Vermont’s birds threatened by global warming, new Audubon study reveals

By the National Audubon Society

Global warming threatens the survival of nearly half the bird species in the continental United States and Canada, including many of Vermont’s birds, warn National Audubon Society scientists in a groundbreaking new study released in September. Local birds at risk include the black-throated blue warbler, bobolink, common loon, hermit thrush and white-throated sparrow.
“Every year, migrating birds tell us that the seasons are changing, likewise the changes we are seeing in bird populations are telling us that global warming is underway. But more importantly, the birds are warning us that if we don’t start acting now our forests, fields, lakes and ponds will go silent as we lose dozens of species of birds and all the benefits they provide,” said Jim Shallow, Audubon Vermont’s Conservation and Policy Director.
Of 588 bird species examined in the seven-year study, 314 species are at risk. Of those, 126 species are at risk of severe declines by 2050, and another 188 species face the same fate by 2080, with numerous extinctions possible if global warming continues on its current trajectory. The Audubon report says that hundreds of species not previously considered at risk will be challenged to survive in a climate-changed future.
“The greatest threat our birds face today is global warming,” said Audubon Chief Scientist Gary Langham, who led the investigation. “That’s our unequivocal conclusion after seven years of painstakingly careful and thorough research. Global warming threatens the basic fabric of life on which birds—and the rest of us—depend, and we have to act quickly and decisively if we are going to avoid catastrophe for them and us.”
Langham and other Audubon ornithologists analyzed more than 40 years of historical North American climate data and millions of historical bird records from the U.S. Geological Survey’s North American Breeding Bird Survey and the Audubon Christmas Bird Count to understand the links between where birds live and the climatic conditions that support them. Understanding those links then allows scientists to project where birds are likely to be able to survive—and not survive—in the future.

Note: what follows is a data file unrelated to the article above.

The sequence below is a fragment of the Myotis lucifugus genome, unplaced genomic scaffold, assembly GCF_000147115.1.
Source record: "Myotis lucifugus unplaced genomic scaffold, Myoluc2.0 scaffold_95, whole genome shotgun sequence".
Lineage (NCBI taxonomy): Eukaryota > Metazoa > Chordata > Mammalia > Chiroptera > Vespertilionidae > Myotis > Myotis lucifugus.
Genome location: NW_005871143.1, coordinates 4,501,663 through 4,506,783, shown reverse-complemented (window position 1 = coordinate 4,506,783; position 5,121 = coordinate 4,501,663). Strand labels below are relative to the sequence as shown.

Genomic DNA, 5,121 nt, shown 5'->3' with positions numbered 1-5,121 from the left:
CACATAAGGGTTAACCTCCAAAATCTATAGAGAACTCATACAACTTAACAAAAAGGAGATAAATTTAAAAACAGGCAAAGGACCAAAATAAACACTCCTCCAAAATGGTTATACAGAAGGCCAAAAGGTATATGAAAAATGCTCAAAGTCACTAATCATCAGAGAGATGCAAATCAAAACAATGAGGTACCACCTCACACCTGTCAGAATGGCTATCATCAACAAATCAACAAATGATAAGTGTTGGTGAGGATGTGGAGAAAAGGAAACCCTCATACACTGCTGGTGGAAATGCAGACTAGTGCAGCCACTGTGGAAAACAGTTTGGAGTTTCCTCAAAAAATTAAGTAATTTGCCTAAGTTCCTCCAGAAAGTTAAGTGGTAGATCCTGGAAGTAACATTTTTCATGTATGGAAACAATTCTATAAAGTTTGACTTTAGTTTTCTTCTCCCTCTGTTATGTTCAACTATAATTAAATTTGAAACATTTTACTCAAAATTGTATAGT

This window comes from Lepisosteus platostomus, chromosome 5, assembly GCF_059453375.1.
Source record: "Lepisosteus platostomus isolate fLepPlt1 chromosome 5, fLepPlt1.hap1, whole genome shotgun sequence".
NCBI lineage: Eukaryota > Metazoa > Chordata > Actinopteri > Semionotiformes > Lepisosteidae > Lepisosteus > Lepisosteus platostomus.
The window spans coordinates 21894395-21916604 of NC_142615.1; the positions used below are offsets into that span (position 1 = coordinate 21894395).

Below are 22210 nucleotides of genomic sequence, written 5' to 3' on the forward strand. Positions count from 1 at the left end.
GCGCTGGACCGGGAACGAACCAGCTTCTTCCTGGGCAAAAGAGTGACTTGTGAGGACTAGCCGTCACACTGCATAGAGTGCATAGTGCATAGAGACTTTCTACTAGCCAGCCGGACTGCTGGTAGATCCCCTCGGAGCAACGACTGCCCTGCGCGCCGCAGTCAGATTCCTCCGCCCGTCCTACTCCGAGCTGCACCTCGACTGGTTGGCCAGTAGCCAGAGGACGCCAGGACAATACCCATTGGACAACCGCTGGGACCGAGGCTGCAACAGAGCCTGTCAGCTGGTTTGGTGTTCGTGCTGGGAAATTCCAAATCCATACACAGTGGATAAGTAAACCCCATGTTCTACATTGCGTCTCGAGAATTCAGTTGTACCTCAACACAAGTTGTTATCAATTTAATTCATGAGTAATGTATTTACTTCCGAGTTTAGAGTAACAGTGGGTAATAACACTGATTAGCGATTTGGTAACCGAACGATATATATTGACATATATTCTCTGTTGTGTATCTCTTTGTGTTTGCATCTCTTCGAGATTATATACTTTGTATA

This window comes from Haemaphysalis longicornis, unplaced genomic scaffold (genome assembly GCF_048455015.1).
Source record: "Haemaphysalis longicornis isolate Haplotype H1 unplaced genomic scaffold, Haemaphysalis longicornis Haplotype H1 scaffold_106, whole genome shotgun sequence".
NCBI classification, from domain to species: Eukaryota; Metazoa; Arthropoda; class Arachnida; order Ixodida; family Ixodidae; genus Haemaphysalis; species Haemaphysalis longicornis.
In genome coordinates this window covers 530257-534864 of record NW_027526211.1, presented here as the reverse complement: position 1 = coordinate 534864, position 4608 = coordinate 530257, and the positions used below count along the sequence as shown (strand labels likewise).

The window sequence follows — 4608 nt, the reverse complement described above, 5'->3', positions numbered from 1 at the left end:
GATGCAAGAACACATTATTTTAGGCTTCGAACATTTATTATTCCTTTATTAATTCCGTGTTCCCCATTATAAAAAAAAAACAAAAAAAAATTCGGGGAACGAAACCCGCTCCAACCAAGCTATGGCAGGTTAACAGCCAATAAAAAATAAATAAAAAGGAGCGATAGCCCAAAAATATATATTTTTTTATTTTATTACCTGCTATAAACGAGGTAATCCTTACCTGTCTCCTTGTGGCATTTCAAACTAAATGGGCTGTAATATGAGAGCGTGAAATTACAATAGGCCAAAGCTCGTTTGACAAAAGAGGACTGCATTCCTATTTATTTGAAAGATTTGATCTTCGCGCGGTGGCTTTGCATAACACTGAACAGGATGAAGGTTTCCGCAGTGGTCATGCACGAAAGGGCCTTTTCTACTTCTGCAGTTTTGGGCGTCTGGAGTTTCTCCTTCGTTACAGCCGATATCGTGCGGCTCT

Audubon’s study shows how climate conditions including rainfall, temperature and changing seasons—the building blocks for ecosystems and species survival—may have catastrophic consequences when tipping those balances.
While some species will be able to adapt to shifting climates, many of North America’s most familiar and iconic species will not.
“The prospect of such staggering loss is horrific, but we can build a bridge to the future for America’s birds,” said Audubon President and CEO David Yarnold. “We know that if we help avoid the worst impacts of climate change for birds, we’re doing the same for our kids. And this new report can be a roadmap to help birds weather the storm of global warming.”
Audubon launched a new web portal – – dedicated to understanding the links between birds and global warming, including animated maps and photographs of the 314 species at risk, a technical report and in-depth stories from the September-October issue of Audubon magazine, which is also devoted to the topic.
“Since 1600, only about nine bird species have gone extinct in North America, but over the next 60 years in Vermont alone, the hermit thrush and other species including the black-throated blue warbler and white-throated sparrow could largely disappear from Vermont’s forests, said Shallow. “We know that people across the state are taking this threat personally because birds matter to them. Audubon Vermont is currently working with more than 300 landowners who collectively own more than 280,000 acres to manage their woodlots and fields to improve breeding bird habitat. Audubon Vermont is committed to identifying the best habitats for birds today and where they will still be able to live in the future, even as climate changes. Protecting large intact forests and managing them and other important habitats with birds in mind is the best bet for protecting the species in the face of future climate change.”

The National Audubon Society, nonprofit conservation organization, saves birds and their habitats throughout the Americas using science, advocacy, education and on-the-ground conservation. Audubon Vermont is the state program of the National Audubon Society representing 4,000 members in the state, and is engaging people of all ages in education, conservation, stewardship and action to protect birds, other wildlife and their habitats.